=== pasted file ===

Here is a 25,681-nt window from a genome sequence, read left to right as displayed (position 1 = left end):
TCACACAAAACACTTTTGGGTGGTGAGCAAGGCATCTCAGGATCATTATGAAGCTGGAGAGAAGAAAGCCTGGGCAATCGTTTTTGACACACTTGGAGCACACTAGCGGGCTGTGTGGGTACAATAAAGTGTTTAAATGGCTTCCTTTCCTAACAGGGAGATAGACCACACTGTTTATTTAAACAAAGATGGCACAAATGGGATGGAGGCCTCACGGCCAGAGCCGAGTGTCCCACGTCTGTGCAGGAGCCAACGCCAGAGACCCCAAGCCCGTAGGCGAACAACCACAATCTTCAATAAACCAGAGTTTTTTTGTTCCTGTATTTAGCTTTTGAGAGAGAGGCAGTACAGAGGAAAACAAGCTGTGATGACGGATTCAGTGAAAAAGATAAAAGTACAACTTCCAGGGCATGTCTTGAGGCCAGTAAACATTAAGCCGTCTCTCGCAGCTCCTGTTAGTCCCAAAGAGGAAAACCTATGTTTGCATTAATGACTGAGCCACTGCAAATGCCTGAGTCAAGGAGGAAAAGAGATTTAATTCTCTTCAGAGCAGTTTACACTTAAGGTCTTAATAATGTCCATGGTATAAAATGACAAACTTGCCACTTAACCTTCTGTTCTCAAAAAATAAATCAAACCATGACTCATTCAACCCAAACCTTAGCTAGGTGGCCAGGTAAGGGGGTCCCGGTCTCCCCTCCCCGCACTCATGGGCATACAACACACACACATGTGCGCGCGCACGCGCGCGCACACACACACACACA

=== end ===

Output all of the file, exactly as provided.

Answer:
Here is a 25,681-nt window from a genome sequence, read left to right as displayed (position 1 = left end):
TCACACAAAACACTTTTGGGTGGTGAGCAAGGCATCTCAGGATCATTATGAAGCTGGAGAGAAGAAAGCCTGGGCAATCGTTTTTGACACACTTGGAGCACACTAGCGGGCTGTGTGGGTACAATAAAGTGTTTAAATGGCTTCCTTTCCTAACAGGGAGATAGACCACACTGTTTATTTAAACAAAGATGGCACAAATGGGATGGAGGCCTCACGGCCAGAGCCGAGTGTCCCACGTCTGTGCAGGAGCCAACGCCAGAGACCCCAAGCCCGTAGGCGAACAACCACAATCTTCAATAAACCAGAGTTTTTTTGTTCCTGTATTTAGCTTTTGAGAGAGAGGCAGTACAGAGGAAAACAAGCTGTGATGACGGATTCAGTGAAAAAGATAAAAGTACAACTTCCAGGGCATGTCTTGAGGCCAGTAAACATTAAGCCGTCTCTCGCAGCTCCTGTTAGTCCCAAAGAGGAAAACCTATGTTTGCATTAATGACTGAGCCACTGCAAATGCCTGAGTCAAGGAGGAAAAGAGATTTAATTCTCTTCAGAGCAGTTTACACTTAAGGTCTTAATAATGTCCATGGTATAAAATGACAAACTTGCCACTTAACCTTCTGTTCTCAAAAAATAAATCAAACCATGACTCATTCAACCCAAACCTTAGCTAGGTGGCCAGGTAAGGGGGTCCCGGTCTCCCCTCCCCGCACTCATGGGCATACAACACACACACATGTGCGCGCGCACGCGCGCGCACACACACACACACA